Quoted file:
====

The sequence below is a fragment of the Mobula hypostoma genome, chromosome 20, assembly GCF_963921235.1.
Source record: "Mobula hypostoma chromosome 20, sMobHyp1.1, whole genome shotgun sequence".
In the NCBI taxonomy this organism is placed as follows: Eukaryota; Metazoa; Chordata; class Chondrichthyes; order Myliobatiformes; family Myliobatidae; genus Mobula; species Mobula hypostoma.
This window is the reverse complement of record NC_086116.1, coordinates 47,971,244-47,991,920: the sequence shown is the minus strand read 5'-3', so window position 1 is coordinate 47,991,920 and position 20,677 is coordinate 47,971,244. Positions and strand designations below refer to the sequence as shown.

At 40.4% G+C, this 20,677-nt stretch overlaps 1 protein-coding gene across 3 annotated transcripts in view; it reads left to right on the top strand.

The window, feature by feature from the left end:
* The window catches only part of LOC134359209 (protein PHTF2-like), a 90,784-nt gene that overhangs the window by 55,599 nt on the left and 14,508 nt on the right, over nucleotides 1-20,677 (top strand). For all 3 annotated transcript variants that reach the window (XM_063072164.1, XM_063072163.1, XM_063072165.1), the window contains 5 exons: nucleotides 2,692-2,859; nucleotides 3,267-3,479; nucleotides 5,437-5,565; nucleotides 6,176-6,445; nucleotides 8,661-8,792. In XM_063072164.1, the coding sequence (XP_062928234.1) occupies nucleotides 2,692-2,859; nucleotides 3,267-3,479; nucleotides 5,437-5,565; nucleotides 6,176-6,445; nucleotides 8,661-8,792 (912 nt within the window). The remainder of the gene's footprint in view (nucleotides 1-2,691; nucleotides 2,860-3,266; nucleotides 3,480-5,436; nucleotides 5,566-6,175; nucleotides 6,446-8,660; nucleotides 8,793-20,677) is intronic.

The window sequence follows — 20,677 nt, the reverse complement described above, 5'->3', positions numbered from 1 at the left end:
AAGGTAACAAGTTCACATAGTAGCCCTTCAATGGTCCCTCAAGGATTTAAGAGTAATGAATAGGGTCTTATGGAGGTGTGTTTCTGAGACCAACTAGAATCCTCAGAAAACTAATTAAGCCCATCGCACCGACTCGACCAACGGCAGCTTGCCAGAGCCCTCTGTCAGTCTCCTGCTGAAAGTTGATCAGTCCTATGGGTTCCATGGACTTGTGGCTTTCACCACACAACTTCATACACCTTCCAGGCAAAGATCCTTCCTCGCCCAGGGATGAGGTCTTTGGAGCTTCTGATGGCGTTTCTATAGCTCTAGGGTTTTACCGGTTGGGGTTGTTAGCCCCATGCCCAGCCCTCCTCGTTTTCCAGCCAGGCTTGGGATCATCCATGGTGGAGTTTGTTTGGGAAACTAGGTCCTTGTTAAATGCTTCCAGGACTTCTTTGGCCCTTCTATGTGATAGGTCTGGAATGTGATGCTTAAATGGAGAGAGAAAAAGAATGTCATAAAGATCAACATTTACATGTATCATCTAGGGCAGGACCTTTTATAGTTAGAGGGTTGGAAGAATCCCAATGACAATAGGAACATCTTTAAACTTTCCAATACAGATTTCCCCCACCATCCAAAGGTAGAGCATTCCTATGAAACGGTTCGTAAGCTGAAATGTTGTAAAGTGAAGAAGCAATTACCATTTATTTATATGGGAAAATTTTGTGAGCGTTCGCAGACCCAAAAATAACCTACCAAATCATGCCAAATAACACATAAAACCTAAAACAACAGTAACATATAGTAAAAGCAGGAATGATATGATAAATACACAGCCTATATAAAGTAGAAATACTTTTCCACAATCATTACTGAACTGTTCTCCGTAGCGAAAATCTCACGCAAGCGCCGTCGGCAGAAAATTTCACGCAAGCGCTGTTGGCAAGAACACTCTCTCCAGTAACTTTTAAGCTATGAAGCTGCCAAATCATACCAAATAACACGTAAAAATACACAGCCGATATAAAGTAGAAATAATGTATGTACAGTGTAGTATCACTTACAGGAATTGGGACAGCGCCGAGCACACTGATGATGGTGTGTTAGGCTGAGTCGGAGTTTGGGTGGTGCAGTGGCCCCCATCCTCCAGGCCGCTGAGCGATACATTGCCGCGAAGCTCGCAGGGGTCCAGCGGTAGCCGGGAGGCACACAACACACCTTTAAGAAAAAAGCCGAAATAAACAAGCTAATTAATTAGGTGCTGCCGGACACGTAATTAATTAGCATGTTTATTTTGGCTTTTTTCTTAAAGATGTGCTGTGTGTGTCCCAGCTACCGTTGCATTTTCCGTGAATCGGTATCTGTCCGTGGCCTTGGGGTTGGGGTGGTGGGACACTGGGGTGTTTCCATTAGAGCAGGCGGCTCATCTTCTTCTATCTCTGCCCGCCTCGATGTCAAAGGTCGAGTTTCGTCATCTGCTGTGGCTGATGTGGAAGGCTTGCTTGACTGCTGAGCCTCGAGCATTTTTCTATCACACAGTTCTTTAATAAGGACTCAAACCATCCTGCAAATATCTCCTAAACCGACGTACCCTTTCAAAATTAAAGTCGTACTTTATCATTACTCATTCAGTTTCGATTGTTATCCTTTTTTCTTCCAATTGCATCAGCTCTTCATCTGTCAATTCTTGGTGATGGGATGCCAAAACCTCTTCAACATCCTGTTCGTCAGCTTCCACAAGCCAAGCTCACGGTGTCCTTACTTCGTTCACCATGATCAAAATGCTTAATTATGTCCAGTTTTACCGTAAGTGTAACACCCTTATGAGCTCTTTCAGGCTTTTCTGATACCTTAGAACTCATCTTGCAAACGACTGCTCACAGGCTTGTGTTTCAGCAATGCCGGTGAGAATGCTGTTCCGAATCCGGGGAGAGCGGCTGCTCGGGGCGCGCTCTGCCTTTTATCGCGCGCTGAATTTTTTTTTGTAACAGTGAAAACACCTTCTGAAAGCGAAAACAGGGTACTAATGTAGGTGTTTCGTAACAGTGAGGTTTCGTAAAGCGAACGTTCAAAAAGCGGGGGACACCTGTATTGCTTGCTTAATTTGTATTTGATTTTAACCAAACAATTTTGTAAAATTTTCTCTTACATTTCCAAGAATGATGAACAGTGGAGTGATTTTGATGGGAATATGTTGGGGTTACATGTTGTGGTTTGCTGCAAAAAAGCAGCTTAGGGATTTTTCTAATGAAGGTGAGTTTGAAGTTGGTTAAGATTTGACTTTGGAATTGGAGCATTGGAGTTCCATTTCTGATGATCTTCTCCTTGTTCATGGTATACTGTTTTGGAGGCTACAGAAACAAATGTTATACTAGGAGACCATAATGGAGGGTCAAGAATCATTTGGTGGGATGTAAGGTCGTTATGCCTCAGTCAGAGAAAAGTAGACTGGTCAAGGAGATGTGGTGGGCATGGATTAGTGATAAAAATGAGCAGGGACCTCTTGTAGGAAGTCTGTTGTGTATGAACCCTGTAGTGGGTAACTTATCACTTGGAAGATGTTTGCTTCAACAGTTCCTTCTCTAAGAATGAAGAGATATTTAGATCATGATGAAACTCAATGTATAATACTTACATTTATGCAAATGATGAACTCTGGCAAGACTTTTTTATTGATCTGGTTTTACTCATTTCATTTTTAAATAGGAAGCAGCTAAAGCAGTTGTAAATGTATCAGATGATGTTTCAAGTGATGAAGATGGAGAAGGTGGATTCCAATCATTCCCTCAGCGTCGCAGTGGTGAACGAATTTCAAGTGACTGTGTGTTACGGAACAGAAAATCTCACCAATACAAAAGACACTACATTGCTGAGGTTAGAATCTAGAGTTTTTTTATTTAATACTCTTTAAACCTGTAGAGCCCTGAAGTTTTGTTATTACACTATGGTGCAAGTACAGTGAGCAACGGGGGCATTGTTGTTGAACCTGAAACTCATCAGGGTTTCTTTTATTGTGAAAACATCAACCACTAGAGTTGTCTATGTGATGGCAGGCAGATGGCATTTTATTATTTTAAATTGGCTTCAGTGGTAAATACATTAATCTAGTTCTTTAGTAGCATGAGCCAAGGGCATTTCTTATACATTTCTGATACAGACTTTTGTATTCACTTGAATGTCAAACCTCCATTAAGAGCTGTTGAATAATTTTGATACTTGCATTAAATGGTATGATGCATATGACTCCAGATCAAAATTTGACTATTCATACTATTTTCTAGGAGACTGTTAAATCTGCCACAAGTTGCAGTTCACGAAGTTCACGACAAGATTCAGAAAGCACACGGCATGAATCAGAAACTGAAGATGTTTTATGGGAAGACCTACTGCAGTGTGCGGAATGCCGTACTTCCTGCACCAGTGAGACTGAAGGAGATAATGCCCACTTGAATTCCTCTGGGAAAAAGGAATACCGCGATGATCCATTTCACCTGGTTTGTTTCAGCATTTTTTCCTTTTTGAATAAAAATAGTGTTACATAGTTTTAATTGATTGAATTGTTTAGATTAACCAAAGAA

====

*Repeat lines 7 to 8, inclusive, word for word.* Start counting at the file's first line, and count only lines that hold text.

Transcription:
* The window catches only part of LOC134359209 (protein PHTF2-like), a 90,784-nt gene that overhangs the window by 55,599 nt on the left and 14,508 nt on the right, over nucleotides 1-20,677 (top strand). For all 3 annotated transcript variants that reach the window (XM_063072164.1, XM_063072163.1, XM_063072165.1), the window contains 5 exons: nucleotides 2,692-2,859; nucleotides 3,267-3,479; nucleotides 5,437-5,565; nucleotides 6,176-6,445; nucleotides 8,661-8,792. In XM_063072164.1, the coding sequence (XP_062928234.1) occupies nucleotides 2,692-2,859; nucleotides 3,267-3,479; nucleotides 5,437-5,565; nucleotides 6,176-6,445; nucleotides 8,661-8,792 (912 nt within the window). The remainder of the gene's footprint in view (nucleotides 1-2,691; nucleotides 2,860-3,266; nucleotides 3,480-5,436; nucleotides 5,566-6,175; nucleotides 6,446-8,660; nucleotides 8,793-20,677) is intronic.

The window sequence follows — 20,677 nt, the reverse complement described above, 5'->3', positions numbered from 1 at the left end: